Bribery case against state trooper moves forward
DANVILLE — Feeling threatened, a Tilton police officer blew the whistle on a state trooper who allegedly bought him a steak dinner in exchange for issuing his ex-girlfriend a traffic ticket, an investigator testified Thursday.
In Vermilion County Circuit Court, Illinois State Police investigator Kimberly Hart said Trooper Keith Lumsargis, a 13-year veteran of the department, offered Tilton police officer Ryan Schull a bribe on multiple occasions. At one point, he told Schull to get it done, Hart said.
"(Schull) took that as a threat," she testified.
That's when Schull reported the incident to his supervisor — Tilton Police Chief Steve Cornett — who contacted the state police's internal investigations division, Hart said.
Hart said investigators prepped Schull for his ensuing meetings with Lumsargis, telling him to act as if he were following through with the bribe.
Hart's testimony came during the preliminary hearing for Lumsargis, who faces two counts of bribery, a Class 2 felony, and two counts of official misconduct, a Class 3 felony. He is being represented by Danville attorney Frank Young. Circuit Judge Craig DeArmond found probable cause in the case Thursday, and moved it forward for trial.
Lumsargis, 44, of Westville, is free on bond.
He was arrested by state police on May 22 outside the Possum Trot restaurant, near Danville, where he allegedly bought Schull a steak dinner earlier that evening.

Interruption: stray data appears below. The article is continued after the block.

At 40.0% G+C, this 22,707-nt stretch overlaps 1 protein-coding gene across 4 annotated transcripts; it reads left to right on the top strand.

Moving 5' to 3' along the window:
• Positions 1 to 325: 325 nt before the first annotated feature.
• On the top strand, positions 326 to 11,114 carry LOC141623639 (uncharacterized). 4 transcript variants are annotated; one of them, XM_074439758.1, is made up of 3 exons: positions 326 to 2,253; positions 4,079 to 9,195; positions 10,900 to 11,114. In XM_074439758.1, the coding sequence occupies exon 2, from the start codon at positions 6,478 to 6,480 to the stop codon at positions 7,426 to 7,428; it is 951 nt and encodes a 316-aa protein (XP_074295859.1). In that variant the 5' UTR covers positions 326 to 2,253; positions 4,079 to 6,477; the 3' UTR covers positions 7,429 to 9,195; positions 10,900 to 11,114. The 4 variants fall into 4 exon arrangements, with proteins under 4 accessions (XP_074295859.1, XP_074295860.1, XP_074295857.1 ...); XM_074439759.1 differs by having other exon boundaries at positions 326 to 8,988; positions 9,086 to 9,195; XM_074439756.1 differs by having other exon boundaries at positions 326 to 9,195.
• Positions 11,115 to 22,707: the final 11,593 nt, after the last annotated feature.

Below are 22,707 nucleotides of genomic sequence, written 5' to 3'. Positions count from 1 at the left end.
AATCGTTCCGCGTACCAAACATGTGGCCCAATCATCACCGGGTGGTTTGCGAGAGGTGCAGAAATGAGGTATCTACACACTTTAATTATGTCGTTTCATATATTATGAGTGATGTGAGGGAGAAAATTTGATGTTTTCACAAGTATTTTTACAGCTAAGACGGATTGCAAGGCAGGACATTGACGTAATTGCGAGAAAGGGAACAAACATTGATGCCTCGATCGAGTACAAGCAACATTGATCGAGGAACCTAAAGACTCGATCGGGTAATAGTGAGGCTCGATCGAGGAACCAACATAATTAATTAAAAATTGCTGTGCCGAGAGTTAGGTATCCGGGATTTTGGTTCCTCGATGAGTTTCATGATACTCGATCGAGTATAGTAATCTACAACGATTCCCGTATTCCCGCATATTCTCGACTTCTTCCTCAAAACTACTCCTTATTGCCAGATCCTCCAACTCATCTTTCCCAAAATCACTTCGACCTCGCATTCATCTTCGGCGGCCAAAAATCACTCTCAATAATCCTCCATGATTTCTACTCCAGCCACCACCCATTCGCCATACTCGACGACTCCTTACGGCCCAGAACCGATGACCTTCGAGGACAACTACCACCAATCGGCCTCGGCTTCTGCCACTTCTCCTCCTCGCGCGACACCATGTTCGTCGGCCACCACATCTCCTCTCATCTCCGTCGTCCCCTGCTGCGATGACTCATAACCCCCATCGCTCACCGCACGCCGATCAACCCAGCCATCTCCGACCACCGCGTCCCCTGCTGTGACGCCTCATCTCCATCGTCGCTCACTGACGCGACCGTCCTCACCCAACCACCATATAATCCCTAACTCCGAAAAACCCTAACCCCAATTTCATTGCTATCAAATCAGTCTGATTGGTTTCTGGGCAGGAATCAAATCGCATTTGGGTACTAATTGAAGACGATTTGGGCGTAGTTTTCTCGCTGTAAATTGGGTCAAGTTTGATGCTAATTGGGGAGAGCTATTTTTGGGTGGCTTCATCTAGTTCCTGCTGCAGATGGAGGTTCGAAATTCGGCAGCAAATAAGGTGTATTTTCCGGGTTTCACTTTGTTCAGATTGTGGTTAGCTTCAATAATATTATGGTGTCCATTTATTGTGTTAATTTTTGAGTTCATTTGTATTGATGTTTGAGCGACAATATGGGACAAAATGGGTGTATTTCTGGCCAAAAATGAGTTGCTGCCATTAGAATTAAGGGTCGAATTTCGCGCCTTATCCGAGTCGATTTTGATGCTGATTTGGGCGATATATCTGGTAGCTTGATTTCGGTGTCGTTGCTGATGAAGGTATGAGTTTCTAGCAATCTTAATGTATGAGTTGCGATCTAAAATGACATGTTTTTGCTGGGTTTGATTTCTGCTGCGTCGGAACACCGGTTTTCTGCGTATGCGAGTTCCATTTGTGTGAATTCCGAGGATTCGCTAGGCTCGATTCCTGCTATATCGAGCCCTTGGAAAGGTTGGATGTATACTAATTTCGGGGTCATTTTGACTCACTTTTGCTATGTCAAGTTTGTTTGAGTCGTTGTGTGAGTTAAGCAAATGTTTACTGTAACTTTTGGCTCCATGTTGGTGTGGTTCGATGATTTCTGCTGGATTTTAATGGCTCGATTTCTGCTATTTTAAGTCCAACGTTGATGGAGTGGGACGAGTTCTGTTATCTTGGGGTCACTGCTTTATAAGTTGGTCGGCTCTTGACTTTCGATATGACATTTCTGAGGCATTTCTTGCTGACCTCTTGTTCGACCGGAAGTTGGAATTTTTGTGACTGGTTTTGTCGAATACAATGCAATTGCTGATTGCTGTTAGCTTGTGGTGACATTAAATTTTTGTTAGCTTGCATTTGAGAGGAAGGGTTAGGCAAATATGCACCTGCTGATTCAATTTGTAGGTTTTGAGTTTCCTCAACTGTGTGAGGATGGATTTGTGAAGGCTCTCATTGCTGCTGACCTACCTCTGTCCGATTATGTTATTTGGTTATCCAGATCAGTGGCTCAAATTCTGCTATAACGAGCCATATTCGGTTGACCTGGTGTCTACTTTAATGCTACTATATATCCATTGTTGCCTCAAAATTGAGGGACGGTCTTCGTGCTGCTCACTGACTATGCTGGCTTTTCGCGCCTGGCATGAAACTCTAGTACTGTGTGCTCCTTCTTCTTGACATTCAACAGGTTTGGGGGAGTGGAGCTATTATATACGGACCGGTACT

Hart said state police recorded several conversations between Schull and Lumsargis. One happened on May 14, when Lumsargis allegedly told Schull that Catlin-Tilton Road was the usual route driven by his ex-girlfriend, Mary Bailey.
So, under the coordination of state police investigators, Schull worked a traffic detail along Catlin-Tilton Road on May 16, allowing Lumsargis to believe he was there to stop Bailey and issue her a citation, Hart said. Investigators also made Bailey aware of the situation, telling her to avoid driving that route that day, Hart said.
That night, Schull showed Lumsargis a fake traffic ticket, making him believe he'd gone through with it, and Lumsargis promised Schull a steak dinner in return, Hart said.
On May 22, Lumsargis picked up Schull at the Tilton police department and took him to the Possum Trot, where they ate dinner. Schull was wearing a wire, allowing state police to listen in, Hart testified.
Lumsargis paid for Schull's dinner — it came to $26.18 — and was arrested on his way out of the restaurant, Hart said.
On cross-examination of Hart, Young asked if his client had indicated to Schull that he was concerned Bailey was driving drunk and speeding. Vermilion County Assistant State's Attorney Bill Brozovich objected to the question, which Young continued to ask Hart in various ways.
Hart did not confirm it, and DeArmond stopped Young's line of questioning, telling him the information would be irrelevant — even if Lumsargis had expressed such concerns — because it's illegal to pay an officer to issue someone a ticket.